A few genes have more than 20 introns.
Most introns are within the coding region as described above, and their removal
is crucial to establishing the "open reading frame of correct codons"
of the encoded protein. The importance
of this point is illustrated in the next section. Introns can also be found in the 5'
untranslated region (5' UTR), which is the stretch of RNA bases between the 5'
end of the mRNA and the start codon (AUG) for protein translation
initiation. Similarly introns are
occasionally found in the 3' UTR, which is the stretch of bases between the
triplet stop codon specifying the last amino acid in the protein and the poly(A) tail.
Alternative Intron Processing Can Result in Multiple Proteins
from One Gene
Intron retention can add amino acids to a protein. In some cases
an intron is not removed from the transcript.
If this intron contains nucleotides in a multiple of 3 (such as 90
nucleotides) it will specify a set of amino acids (90 nucleotides = 30 codons =
30 amino acids) added to the protein; after the intron, the exon codons are
read in the normal way.
Intron retention can result in a highly altered protein. If the
retained intron is not a multiple of 3, the triplet reading frame of the
following exon will be "misread" because of frameshifting. If the original codons were CCC AAA
GUU CAC, but an unspliced intron
causes the groups of 3 to be formed using a "G" contributed by the
intron as GCC CAA AGU UCA, an entirely different
set of four amino acids are encoded in this region and continuing on throughout
the exon until a stop codon is encountered.
In many cases a stop codon is encountered in the alternative
"reading frame (alternative triplets)" and a truncated, shorter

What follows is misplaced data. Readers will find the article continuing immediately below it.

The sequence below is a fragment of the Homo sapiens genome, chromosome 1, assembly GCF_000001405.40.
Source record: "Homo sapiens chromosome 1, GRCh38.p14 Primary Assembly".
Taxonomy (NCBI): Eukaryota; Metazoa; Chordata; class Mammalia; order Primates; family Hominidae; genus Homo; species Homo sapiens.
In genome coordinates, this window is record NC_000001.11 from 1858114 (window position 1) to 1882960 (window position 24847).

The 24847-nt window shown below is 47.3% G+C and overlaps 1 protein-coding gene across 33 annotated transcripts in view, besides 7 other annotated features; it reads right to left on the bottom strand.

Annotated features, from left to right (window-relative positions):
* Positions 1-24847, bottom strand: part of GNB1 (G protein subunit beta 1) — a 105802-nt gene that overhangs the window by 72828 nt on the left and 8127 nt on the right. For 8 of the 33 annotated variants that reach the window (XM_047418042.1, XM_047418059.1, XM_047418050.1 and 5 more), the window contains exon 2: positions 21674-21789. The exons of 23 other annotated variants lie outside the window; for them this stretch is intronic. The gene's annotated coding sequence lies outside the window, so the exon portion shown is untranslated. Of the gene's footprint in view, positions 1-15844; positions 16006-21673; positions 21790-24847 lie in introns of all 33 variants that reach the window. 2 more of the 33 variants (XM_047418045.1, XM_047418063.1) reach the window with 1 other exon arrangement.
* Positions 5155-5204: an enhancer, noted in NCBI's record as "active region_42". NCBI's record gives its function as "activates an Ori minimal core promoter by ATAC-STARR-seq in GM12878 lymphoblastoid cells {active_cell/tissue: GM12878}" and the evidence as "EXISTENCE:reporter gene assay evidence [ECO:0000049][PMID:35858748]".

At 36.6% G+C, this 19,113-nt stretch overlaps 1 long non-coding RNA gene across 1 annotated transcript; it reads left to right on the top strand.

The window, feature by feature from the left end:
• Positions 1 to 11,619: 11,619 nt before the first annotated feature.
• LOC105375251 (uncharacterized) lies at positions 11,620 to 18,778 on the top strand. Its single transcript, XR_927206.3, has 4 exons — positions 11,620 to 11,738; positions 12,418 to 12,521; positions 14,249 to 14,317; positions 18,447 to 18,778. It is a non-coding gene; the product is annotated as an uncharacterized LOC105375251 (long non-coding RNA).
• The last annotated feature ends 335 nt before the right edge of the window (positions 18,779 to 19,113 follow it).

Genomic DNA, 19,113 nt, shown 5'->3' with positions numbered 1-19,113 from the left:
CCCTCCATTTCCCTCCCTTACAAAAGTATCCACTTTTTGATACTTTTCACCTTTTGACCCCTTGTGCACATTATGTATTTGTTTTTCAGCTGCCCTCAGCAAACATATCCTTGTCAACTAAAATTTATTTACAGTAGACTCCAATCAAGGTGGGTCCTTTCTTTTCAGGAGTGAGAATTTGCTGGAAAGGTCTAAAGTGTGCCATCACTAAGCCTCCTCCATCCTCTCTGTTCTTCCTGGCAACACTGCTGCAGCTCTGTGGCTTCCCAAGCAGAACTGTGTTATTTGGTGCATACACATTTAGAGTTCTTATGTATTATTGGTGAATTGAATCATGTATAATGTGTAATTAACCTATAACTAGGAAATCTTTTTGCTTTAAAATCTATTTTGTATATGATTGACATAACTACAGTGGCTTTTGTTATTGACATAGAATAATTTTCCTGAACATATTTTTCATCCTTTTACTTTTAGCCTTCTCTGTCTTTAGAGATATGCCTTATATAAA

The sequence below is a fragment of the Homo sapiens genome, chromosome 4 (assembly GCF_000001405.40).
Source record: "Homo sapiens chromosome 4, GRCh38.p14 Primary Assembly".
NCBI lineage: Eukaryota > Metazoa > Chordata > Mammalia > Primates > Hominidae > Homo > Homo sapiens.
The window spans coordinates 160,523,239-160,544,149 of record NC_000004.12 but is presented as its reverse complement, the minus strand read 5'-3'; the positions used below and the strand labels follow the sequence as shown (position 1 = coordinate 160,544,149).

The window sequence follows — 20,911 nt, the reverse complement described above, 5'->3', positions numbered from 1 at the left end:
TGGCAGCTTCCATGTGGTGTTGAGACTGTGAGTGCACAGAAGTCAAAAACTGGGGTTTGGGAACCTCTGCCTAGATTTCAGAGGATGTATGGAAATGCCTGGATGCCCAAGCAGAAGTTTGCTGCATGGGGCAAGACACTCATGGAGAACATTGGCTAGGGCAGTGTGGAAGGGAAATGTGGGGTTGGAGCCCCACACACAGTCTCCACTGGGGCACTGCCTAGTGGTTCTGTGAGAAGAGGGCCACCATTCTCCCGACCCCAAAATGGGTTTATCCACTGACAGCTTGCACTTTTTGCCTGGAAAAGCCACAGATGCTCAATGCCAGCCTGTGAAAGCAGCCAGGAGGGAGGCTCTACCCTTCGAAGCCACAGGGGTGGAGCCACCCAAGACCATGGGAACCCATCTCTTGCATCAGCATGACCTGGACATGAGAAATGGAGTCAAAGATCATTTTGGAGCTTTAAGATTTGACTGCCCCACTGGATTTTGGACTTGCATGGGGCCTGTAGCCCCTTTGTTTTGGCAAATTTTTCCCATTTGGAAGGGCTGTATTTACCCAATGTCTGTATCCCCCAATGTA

protein is produced.
Intron skipping deletes some information from the expected protein
product. If there are several introns in a gene, each
should be removed discretely, because the 5' and 3' edges of an intron are
recognized as a unit; the mRNA is cut, and the intron is removed and the two
flanking exons are joined together.
Sometimes, however, the 5' edge of intron 1 is joined to the 3' edge of
intron 2 (or intron 3 or an even more distant intron) removing both introns and
the intervening exon 2. The codons
encoded by exon 2 are missing from the protein.
Alternative intron processing events such as these are readily
recognized when multiple FLmRNAs of the same gene are characterized. The standard
splicing pattern yields the "predicted" mRNA, while the alternative
products are either missing some expected RNA segments or retain segments that
should have been removed. Current
estimates suggest that 10% or more of plant mRNAs exhibit alternative
processing events and hence will encode two or more different protein
products. These protein products are
identical up to the point where the alternative splicing event occurs.
Some alternative splicing is highly regulated, that
is, it occurs only during specific conditions or in specific cell types. For these cases, scientists infer that the
alternative proteins play some crucial role in the places where they are
synthesized. In many cases of
alternative splicing, however, there is no current rationale for why the events
occur. There may be an intrinsic error
to intron removal resulting in the diverse transcript types that can be
observed for the mRNA molecules of some genes.
Additional proof of the function of the various proteins is required to
establish that alternative splicing is a meaningful event.